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Posted: September 4th, 2023

Social and Personal Responsibilities of Prominent Figures in The Gilded Age

Analyze And Interpret The Social And Personal Responsibilities Of Various Figures In Gilded Age.
The Gilded Age – Social/Personal Responsibility Research Paper
This assignment requires the student to read selected chapters from The Gilded Age: A History in
Documents. Students will analyze and interpret these primary and secondary sources to formulate a
short paper based on the social and personal responsibilities of various figures, why they are
writing these papers/journals/articles, and how we in modern America deal with those issues today.
The assignment is worth 50 points.
Social and Personal Responsibility Paper: Students will choose a selection from The Gilded
Age: A History in Documents to analyze and write a 1-2 page paper (Formatting requirements:
single-spaced, Times New Roman, 12 point font, 1” margins, no headings except name and paper
title); Papers not meeting the stated formatting requirements will be docked 5 points). The
definition of “1-2 page” is 1 full page (not half a page or ¾ of a page), with no words on a third
page. This is meant to help students learn to write in a precise and concise manner. Citations
must be done in Chicago (Turabian) format. Papers done in MLA format will be docked
points. An example is at the bottom of this document.
Social responsibility is defined as a demonstration of civic responsibility and its engagement in
various larger communities. Personal responsibility is defined as an evaluation of choices and
actions of others or one’s own actions, and relate the consequences (good and/or bad) to decisionmaking. Students must discuss these issues using critical thinking and effectively communicate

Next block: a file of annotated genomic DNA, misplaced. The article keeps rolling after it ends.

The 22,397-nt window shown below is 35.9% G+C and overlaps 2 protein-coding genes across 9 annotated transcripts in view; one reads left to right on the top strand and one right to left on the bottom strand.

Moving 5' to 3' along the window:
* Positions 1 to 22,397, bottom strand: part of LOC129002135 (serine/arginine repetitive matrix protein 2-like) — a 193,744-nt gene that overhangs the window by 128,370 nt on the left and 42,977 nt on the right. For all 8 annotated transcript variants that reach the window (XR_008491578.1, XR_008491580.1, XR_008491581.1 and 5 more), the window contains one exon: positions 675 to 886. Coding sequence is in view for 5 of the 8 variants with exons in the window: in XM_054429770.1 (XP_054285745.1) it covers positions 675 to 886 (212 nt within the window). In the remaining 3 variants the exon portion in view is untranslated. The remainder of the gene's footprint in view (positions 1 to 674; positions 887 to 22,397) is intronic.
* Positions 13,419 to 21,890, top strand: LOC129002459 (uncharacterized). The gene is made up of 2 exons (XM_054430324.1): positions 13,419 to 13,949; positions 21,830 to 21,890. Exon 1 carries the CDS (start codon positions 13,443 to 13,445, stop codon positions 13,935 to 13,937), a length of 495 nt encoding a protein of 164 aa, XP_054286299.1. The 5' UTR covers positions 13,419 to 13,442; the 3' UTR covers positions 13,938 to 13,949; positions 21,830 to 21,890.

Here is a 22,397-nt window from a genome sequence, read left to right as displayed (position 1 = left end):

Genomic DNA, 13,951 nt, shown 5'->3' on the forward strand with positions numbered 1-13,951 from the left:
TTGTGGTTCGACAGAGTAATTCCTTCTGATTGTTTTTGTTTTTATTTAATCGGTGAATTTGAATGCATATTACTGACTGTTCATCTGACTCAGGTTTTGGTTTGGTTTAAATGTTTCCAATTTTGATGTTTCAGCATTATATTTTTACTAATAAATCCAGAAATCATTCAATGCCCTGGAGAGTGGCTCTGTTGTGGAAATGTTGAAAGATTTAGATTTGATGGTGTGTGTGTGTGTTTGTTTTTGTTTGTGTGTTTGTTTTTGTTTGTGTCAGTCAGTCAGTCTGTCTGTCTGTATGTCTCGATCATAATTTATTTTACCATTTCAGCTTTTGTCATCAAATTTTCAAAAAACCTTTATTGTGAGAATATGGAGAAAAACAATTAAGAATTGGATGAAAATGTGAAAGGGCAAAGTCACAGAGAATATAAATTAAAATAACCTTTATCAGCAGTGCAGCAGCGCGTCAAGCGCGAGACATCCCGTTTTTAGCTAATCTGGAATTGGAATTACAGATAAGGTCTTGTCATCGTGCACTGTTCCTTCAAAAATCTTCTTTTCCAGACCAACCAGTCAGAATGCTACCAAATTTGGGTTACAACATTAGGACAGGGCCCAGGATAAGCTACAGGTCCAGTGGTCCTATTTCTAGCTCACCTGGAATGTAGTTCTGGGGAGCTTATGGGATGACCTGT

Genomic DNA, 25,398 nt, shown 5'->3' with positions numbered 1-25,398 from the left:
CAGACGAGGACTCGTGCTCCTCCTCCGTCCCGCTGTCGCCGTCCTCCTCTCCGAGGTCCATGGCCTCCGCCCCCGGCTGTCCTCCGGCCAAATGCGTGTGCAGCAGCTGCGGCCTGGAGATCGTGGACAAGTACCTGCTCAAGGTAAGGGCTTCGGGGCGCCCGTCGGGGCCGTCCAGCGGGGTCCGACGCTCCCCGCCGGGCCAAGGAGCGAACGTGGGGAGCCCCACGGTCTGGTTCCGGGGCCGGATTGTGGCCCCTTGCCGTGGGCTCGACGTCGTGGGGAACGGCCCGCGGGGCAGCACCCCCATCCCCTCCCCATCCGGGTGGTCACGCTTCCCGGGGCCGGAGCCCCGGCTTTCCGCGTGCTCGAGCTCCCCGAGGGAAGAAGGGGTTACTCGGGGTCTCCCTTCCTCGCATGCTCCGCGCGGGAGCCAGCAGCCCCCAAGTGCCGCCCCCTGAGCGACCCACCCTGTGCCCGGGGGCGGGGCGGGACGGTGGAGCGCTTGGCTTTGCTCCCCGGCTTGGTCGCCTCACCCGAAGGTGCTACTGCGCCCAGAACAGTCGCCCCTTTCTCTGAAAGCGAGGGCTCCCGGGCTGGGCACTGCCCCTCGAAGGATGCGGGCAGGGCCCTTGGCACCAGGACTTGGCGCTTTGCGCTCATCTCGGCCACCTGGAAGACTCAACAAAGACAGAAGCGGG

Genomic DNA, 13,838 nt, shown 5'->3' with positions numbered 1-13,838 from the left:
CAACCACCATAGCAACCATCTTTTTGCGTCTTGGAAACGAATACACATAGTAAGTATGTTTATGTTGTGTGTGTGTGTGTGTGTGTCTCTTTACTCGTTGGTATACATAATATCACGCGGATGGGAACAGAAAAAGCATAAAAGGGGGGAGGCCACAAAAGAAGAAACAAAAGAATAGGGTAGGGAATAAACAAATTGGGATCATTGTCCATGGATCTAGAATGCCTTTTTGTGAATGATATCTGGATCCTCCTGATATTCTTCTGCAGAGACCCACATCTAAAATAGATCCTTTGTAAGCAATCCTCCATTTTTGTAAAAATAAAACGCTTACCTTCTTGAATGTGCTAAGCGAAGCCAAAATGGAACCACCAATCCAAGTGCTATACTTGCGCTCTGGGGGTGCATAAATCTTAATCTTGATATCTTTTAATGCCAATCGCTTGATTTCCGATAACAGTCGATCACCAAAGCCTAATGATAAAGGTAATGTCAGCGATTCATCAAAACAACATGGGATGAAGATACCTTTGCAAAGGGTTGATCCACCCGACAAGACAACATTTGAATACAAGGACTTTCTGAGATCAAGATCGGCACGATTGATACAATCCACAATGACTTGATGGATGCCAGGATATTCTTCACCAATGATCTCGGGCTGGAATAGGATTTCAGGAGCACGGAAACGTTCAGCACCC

their views on these topics in their papers. The paper must discuss the social and personal
responsibility of both the writers of the documents and modern interpreters of the documents
(politicians, judges, media, American public).
The easiest way to do this is to analyze the primary documents (the sub-chapter of your choice) in
the first half of the paper and use primary and secondary sources to address how modern American
deal with or dealt with the same issues in their time. (For example, “Whitening” Indians discusses
Native American assimilation. Analyze how and why they are discussing that issue, using the
documents and lecture material. Then, in the second half of the paper, use secondary sources to
analyze and explain how modern Americans deal/have dealt with with Indian assimilation. Modern
America in this sense would go back to 1900, so you could use any exampled from that point to
present day). The secondary sources need to be books, articles, or comprehensive web sites.
Web pages like,, and others of that sort will not give students the
requisite information needed and are unacceptable. It should go without saying that
Wikipedia is also not an acceptable source. There will be points off for using unacceptable
The deadline for submission of the paper portion is listed on the link to turn in this
assignment. No late papers will be accepted, NO EXCEPTIONS. The students will turn 1
electronic copy to the class dropbox online, otherwise the student will be assigned a ZERO for
the paper assignment. Failure to turn in this assignment will adversely affect your final course
grade. You must turn in your paper in a format Blackboard can read. Blackboard tells you in
the upload link which formats it can read. It CANNOT read Google Docs or Apple Pages. If
you turn in your paper in either of those formats, it will not be read, and you will get a zero.
Students may choose any of the chapter sub-sections in The Gilded Age to write about for their
paper (e.g.: “Exodusters” or “From Rags to Riches” or “Sports” – These can be found in the Table
of Contents. If the section you want to do is not formatted like the examples given here, you cannot
do that section. Only chapter sub-headings are acceptable). Only one student per class can write on
a particular section and preference will be on a first come, first served basis. If a student writes
on the same section as another student who claimed it first, the second student will receive no
credit for their paper. A discussion board has been created to claim the paper numbers, so
look there to see which numbers other students have and have not taken. Dr. Smith does not
check the discussion board unless there is a problem (e.g.: two students do the same topic)
and is not responsible for making sure students pick their topic correctly. The board is for